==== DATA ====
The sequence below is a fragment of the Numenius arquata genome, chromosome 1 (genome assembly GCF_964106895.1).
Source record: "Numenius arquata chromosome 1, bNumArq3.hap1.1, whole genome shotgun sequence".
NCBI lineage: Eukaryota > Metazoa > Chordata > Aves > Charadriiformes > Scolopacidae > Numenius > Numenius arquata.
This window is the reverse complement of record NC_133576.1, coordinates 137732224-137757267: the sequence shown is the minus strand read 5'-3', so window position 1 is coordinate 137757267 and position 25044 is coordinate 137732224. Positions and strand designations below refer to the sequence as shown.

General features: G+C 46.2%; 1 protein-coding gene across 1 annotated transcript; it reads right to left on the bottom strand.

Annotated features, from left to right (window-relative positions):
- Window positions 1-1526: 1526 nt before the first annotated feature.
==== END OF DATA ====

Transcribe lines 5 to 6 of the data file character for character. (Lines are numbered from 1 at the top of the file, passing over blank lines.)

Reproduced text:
General features: G+C 46.2%; 1 protein-coding gene across 1 annotated transcript; it reads right to left on the bottom strand.

Annotated features, from left to right (window-relative positions):